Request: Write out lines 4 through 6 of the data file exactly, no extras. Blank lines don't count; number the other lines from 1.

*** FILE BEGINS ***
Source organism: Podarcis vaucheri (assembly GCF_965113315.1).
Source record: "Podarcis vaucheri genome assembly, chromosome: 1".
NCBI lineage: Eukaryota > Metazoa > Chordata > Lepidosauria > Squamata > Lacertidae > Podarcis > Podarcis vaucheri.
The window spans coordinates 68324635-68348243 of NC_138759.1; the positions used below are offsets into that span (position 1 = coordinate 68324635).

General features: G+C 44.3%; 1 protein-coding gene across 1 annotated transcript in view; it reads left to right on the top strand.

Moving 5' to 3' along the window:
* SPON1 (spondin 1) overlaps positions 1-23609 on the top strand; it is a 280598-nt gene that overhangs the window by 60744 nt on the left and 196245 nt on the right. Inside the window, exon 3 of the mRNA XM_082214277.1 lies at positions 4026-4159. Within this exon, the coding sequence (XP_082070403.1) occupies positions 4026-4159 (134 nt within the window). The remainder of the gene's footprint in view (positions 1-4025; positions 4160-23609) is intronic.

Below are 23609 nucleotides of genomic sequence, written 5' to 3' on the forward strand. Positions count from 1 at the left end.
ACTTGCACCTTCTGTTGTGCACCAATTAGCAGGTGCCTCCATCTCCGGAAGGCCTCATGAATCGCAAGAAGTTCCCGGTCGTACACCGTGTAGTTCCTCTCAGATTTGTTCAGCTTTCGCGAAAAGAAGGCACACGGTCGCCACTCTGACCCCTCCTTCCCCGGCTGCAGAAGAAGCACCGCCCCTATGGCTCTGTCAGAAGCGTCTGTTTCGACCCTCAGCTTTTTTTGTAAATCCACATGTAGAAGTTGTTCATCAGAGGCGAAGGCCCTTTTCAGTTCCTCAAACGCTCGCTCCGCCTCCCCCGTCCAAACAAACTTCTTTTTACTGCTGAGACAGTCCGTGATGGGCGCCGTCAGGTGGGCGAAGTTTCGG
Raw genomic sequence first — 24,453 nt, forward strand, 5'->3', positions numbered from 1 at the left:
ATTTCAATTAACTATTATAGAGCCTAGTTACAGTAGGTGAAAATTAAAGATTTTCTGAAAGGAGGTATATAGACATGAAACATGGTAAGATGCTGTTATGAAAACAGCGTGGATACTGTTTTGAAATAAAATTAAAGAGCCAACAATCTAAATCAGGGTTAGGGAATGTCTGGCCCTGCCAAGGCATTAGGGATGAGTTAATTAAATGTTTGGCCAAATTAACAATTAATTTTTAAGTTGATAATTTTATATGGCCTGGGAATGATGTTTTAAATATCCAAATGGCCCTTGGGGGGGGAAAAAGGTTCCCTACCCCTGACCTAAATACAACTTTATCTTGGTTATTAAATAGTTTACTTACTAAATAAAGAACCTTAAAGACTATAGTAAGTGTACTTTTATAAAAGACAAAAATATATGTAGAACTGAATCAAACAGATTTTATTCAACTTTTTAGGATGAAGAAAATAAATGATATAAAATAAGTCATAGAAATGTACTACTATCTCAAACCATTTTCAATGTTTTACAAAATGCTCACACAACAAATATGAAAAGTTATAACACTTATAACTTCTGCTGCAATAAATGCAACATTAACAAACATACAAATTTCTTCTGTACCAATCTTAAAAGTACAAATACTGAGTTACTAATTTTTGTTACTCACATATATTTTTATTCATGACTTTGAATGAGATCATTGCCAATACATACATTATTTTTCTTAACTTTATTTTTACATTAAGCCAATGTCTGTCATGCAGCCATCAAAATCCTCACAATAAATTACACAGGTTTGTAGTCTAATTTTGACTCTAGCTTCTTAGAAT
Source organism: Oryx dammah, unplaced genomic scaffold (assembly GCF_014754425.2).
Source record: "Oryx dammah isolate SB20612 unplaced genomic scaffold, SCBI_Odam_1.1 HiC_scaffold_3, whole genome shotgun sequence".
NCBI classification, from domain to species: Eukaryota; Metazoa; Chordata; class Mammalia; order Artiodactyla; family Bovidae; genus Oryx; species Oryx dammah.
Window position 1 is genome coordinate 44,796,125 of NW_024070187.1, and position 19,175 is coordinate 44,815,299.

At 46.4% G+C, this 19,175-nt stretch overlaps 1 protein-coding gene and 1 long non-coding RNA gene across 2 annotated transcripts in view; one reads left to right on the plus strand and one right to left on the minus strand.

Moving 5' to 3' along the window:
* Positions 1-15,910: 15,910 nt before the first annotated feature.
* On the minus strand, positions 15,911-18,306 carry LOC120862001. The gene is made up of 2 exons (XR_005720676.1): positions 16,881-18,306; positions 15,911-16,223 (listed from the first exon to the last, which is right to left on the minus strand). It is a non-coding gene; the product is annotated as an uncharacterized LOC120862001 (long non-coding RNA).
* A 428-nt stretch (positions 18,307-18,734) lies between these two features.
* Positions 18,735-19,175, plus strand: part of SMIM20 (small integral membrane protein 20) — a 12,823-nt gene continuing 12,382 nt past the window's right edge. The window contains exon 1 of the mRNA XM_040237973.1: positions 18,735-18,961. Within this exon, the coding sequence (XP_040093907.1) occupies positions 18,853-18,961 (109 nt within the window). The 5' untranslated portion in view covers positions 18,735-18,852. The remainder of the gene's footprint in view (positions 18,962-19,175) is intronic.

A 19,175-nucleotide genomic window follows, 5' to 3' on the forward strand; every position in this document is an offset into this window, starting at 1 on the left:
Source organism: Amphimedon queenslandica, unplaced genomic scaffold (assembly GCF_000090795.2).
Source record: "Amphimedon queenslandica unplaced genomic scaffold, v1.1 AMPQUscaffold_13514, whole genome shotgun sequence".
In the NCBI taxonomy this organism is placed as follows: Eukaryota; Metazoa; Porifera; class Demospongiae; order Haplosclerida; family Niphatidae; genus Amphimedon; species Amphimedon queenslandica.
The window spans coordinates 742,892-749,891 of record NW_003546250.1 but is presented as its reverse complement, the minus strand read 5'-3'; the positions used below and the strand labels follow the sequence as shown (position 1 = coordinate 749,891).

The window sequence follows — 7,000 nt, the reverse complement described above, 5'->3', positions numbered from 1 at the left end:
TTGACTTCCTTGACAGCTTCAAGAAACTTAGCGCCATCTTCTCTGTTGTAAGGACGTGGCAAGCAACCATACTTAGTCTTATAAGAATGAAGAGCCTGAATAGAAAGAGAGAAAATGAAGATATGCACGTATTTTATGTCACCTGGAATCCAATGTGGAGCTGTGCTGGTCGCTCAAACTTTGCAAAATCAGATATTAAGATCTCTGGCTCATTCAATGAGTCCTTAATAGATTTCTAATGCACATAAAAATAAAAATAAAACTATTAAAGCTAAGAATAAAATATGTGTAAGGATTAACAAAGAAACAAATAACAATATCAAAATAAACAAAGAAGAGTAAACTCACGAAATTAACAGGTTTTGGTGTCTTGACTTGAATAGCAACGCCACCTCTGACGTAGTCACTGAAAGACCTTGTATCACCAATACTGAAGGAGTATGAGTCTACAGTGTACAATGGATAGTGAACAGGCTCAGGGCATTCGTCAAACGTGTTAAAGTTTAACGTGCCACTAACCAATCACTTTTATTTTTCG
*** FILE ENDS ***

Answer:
The window spans coordinates 68324635-68348243 of NC_138759.1; the positions used below are offsets into that span (position 1 = coordinate 68324635).

General features: G+C 44.3%; 1 protein-coding gene across 1 annotated transcript in view; it reads left to right on the top strand.

Moving 5' to 3' along the window: